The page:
Entering text into the input field will update the search result below

Reed's: A 6 Point Inspection

William Bias profile picture
William Bias


  • Reed’s sells "natural premium carbonated soft drinks."
  • Reed’s is growing its top line at a respectable clip, but it still isn’t consistently profitable.
  • Reed’s is relying heavily on debt to finance operations and expansion.

It's important for long-term investors to develop a guide for doing their investment research. Over the years I have developed questions to guide me in my thinking when researching the publicly traded universe. Right now, let's talk about Reed's (NYSEMKT: OTCQX:REED).

1.) What does the company do?

When my wife and I were traveling the western part of the United States, we stopped at a restaurant and noticed something odd. The establishment served carbonated sodas that didn't come from the big three beverage companies, such as Coca-Cola (NYSE: KO), PepsiCo (NYSE: PEP), or Dr Pepper Snapple Group (NYSE: DPS). I ordered one of the specialty sodas. Always on the lookout for new investment ideas to research and write about, I started searching the bottle for a holding company I could recognize. I discovered the name Reed's. Reed's, in addition to specialty sodas such as Virgil's Rootbeer and Flying Cauldron Butterscotch Beer, sells candies such as Reed's Peanut Butter Ginger Chews and ice cream such as Reed's Chocolate Ginger Ice Cream. However, just because a company sells a cool product doesn't make it a good company. Investors need to check out a company's fundamentals.

Source: Reed's website

2.) What do the fundamentals look like?

Investors should also look for companies that grow revenue and free cash flow over the long-term and retain some of that cash for reinvestment back into the business and for economic hard times. Excellent revenue and free cash flow growth serve as catalysts for superior long-term gains.

Reed's does not stand on its own two feet. Reed's has done well on the top line front. Its revenue expanded 174% over the past five years. However, it is still unprofitable, and free cash flow is intermittent due to investments in its distribution infrastructure, product development and acquisitions, and sales cost (see charts below).

This article was written by

William Bias profile picture
I have been analyzing stocks since 1992 and a freelance writer since 2012.

Analyst’s Disclosure: The author is long DPS, KO, PEP. The author wrote this article themselves, and it expresses their own opinions. The author is not receiving compensation for it (other than from Seeking Alpha). The author has no business relationship with any company whose stock is mentioned in this article.

Seeking Alpha's Disclosure: Past performance is no guarantee of future results. No recommendation or advice is being given as to whether any investment is suitable for a particular investor. Any views or opinions expressed above may not reflect those of Seeking Alpha as a whole. Seeking Alpha is not a licensed securities dealer, broker or US investment adviser or investment bank. Our analysts are third party authors that include both professional investors and individual investors who may not be licensed or certified by any institute or regulatory body.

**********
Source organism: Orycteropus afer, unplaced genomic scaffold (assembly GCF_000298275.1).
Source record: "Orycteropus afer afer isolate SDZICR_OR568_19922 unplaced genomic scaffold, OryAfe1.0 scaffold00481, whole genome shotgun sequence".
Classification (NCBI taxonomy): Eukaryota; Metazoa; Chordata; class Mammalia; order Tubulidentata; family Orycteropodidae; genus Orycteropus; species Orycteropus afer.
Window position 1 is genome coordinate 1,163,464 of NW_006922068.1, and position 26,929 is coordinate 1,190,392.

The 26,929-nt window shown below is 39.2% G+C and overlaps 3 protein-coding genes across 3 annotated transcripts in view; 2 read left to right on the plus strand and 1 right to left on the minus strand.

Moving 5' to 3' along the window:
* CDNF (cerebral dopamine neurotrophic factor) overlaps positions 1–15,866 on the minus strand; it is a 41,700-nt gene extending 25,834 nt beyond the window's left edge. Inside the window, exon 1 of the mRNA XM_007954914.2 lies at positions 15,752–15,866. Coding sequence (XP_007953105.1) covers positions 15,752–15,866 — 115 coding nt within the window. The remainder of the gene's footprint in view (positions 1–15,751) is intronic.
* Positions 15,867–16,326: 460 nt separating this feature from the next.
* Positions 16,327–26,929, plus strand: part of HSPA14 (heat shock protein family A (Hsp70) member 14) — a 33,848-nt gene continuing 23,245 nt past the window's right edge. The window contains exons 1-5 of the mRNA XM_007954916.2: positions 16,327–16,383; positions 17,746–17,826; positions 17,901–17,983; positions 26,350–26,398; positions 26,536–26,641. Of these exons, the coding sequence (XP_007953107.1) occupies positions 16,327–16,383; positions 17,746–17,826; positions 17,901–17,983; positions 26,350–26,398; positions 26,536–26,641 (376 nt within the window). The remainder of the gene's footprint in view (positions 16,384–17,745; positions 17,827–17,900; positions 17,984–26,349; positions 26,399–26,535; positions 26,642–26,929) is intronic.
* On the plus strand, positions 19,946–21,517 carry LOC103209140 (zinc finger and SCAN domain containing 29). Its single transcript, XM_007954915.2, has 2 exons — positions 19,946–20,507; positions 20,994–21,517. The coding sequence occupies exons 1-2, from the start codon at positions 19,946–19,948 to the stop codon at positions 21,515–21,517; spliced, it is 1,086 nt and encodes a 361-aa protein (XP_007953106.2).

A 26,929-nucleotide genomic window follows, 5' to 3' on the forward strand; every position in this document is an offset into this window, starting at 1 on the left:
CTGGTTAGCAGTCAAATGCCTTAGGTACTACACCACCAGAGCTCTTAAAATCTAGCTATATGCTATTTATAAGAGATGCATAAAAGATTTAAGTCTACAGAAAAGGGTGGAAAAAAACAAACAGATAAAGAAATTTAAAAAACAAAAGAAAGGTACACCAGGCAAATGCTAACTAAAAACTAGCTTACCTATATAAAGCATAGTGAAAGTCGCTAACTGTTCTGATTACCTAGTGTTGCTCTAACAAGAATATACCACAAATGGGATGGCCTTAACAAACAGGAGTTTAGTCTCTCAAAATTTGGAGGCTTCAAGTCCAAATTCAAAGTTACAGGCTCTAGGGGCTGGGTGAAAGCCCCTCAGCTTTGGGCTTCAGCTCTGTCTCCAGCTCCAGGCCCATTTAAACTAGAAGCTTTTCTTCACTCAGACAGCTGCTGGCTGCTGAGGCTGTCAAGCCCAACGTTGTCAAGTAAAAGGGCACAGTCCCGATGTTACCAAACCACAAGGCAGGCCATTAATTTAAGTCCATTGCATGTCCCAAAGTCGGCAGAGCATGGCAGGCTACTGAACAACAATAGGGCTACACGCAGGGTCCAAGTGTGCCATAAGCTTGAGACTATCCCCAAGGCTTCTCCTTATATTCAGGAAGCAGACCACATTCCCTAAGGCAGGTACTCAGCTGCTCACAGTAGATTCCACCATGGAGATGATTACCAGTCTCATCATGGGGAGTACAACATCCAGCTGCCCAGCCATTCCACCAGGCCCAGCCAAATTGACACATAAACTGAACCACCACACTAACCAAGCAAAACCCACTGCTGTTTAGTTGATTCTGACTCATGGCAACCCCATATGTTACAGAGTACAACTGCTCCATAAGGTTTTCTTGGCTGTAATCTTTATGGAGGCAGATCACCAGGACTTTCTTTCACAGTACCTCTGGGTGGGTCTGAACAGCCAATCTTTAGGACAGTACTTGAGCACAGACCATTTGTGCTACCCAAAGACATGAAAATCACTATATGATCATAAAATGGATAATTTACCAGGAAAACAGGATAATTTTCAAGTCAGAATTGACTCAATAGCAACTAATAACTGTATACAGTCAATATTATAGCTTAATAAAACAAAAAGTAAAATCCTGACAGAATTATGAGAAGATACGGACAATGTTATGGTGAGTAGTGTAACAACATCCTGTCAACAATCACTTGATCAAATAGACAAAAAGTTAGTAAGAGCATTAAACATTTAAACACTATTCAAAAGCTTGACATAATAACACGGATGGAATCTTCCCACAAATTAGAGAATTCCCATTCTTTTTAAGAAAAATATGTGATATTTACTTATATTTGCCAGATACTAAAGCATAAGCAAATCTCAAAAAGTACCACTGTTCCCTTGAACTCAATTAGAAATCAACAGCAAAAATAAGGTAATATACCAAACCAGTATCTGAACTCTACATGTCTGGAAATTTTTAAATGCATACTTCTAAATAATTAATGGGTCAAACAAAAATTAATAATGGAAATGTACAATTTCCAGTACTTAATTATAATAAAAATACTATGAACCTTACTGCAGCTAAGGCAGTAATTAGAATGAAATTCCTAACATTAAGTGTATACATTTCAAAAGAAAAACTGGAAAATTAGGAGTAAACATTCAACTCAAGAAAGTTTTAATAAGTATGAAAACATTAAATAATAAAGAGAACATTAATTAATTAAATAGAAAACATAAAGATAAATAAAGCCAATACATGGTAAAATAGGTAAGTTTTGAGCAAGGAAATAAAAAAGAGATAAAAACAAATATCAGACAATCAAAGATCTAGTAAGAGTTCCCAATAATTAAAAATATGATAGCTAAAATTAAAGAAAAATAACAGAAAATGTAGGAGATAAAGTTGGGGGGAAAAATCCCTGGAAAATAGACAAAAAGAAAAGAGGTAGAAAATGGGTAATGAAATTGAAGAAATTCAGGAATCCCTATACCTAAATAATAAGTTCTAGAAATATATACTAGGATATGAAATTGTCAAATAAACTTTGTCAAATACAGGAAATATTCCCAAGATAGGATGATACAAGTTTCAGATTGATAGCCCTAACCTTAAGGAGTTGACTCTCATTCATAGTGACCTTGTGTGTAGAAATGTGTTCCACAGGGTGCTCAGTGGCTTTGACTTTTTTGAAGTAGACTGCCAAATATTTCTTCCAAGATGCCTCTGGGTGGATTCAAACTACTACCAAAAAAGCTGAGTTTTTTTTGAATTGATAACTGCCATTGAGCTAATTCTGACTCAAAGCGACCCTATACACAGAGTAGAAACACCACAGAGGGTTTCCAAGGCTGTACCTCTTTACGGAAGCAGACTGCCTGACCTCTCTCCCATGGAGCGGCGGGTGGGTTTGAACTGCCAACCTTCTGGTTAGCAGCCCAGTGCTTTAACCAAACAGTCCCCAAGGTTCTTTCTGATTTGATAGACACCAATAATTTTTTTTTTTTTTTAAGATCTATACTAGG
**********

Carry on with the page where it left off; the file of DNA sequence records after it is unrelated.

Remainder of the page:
Recommended For You

Comments (25)

Progress being made. Buy at this level for a 50% bump soon. Then hang on because more is coming.
redarrow5150 profile picture
Yeah right.
Not much rush huh
We're buying all we can in small lots but regularly. Big thing gonna happen soon and we will NOT be left in the dust. Write this down: double digits this year!
Well Amen to all comments. All good and reasonable. I am long, in and out of REED as well as most of the commentors. I wish there was some way of knowing the stores that buy from REED as "private label". This is true of not just REED but every stock company that I see as prviding private label never seems to disclose who they produce private label for; true of drug store products, pet food, etc. etc. and of course soda.

Today REED shot up 2% in a down market, so it seems that something is positive, but we will only speculate. Chris Reed is a relative of a relative of a relative of a relative of mine and so I will continue to support his insight on the company's future. I hope his Kombucha product works out, but am amazed how many new Kom products are now out there. Stay with the effort Chris. I was a hippie once as well, and have a brother named Virgil.
Sorry guys but I finally had to bailout on this stock. I sold all my shares Friday June 5, 2015, placed a limit order(not that it matters to you guys) but I wanted every nickel I could possibly get. The chart on this thing has to be one of the ugliest charts I've ever analyzed!! I can't understand everytime it gets a decent move upwards I swear it is as if it collapses within a day or two. I can not stomach holding this dog anymore, although I may jump back in. I got out at $6.26 which I was well pleased with since I considered this stock 'dead money'. There seems never to be enough volume on this as an active, interesting stock.
I had these shares for over 4 years and sold the other shares prior to Friday. Time to use the proceeds for other opportunities.
I still had a 54%+ gain overall, I really think this stock is too heavily shorted for my taste and there is not enough institutional interest in it. But things change, Reeds also had 2 major principles in the company quit not long ago within 6 months ago. I was unable to find out why that was.
In a way, I am somewhat sore having to abandon this company for I buy their products also but it was time to move on...but I might be back. I honestly have no clue as to when REED will be a GREAT investment.

Good Luck to All!
Read about Pepsi today in WSJ
Chris is not a dummy Pinhead12 a very good engineer that put together a pretty complex operation. His new hires should help him in moving forward. We're looking for double digits soon.